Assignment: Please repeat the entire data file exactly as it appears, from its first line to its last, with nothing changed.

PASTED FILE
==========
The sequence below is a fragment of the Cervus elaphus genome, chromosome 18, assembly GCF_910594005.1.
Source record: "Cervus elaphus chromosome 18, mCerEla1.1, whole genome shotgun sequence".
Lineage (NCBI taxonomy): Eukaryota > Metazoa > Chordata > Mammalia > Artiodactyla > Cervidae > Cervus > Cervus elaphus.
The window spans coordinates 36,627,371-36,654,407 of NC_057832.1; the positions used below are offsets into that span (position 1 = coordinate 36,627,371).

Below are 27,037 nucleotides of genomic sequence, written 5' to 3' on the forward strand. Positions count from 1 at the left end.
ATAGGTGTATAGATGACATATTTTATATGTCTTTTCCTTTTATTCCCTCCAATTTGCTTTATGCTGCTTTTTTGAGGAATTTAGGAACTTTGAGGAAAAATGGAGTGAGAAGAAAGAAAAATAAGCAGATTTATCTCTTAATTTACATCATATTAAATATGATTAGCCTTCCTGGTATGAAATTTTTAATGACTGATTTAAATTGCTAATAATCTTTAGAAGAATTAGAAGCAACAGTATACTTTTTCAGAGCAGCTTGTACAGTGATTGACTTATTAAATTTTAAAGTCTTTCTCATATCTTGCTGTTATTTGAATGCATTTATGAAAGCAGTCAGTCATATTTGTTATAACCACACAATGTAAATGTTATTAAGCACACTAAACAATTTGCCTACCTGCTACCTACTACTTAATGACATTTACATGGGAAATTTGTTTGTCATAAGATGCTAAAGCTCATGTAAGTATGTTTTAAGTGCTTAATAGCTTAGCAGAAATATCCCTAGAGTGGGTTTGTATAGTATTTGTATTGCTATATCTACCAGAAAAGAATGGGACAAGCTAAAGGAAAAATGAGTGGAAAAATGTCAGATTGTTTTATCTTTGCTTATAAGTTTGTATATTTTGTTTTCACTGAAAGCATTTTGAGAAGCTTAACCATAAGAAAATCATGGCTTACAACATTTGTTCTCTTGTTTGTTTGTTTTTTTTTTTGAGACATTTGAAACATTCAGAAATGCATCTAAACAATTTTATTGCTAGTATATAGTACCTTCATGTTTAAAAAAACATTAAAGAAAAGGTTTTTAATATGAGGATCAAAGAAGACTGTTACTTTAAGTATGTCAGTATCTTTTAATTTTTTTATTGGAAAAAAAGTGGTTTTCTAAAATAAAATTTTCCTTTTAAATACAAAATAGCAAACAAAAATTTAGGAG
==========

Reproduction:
The sequence below is a fragment of the Cervus elaphus genome, chromosome 18, assembly GCF_910594005.1.
Source record: "Cervus elaphus chromosome 18, mCerEla1.1, whole genome shotgun sequence".
Lineage (NCBI taxonomy): Eukaryota > Metazoa > Chordata > Mammalia > Artiodactyla > Cervidae > Cervus > Cervus elaphus.
The window spans coordinates 36,627,371-36,654,407 of NC_057832.1; the positions used below are offsets into that span (position 1 = coordinate 36,627,371).

Below are 27,037 nucleotides of genomic sequence, written 5' to 3' on the forward strand. Positions count from 1 at the left end.
ATAGGTGTATAGATGACATATTTTATATGTCTTTTCCTTTTATTCCCTCCAATTTGCTTTATGCTGCTTTTTTGAGGAATTTAGGAACTTTGAGGAAAAATGGAGTGAGAAGAAAGAAAAATAAGCAGATTTATCTCTTAATTTACATCATATTAAATATGATTAGCCTTCCTGGTATGAAATTTTTAATGACTGATTTAAATTGCTAATAATCTTTAGAAGAATTAGAAGCAACAGTATACTTTTTCAGAGCAGCTTGTACAGTGATTGACTTATTAAATTTTAAAGTCTTTCTCATATCTTGCTGTTATTTGAATGCATTTATGAAAGCAGTCAGTCATATTTGTTATAACCACACAATGTAAATGTTATTAAGCACACTAAACAATTTGCCTACCTGCTACCTACTACTTAATGACATTTACATGGGAAATTTGTTTGTCATAAGATGCTAAAGCTCATGTAAGTATGTTTTAAGTGCTTAATAGCTTAGCAGAAATATCCCTAGAGTGGGTTTGTATAGTATTTGTATTGCTATATCTACCAGAAAAGAATGGGACAAGCTAAAGGAAAAATGAGTGGAAAAATGTCAGATTGTTTTATCTTTGCTTATAAGTTTGTATATTTTGTTTTCACTGAAAGCATTTTGAGAAGCTTAACCATAAGAAAATCATGGCTTACAACATTTGTTCTCTTGTTTGTTTGTTTTTTTTTTTGAGACATTTGAAACATTCAGAAATGCATCTAAACAATTTTATTGCTAGTATATAGTACCTTCATGTTTAAAAAAACATTAAAGAAAAGGTTTTTAATATGAGGATCAAAGAAGACTGTTACTTTAAGTATGTCAGTATCTTTTAATTTTTTTATTGGAAAAAAAGTGGTTTTCTAAAATAAAATTTTCCTTTTAAATACAAAATAGCAAACAAAAATTTAGGAG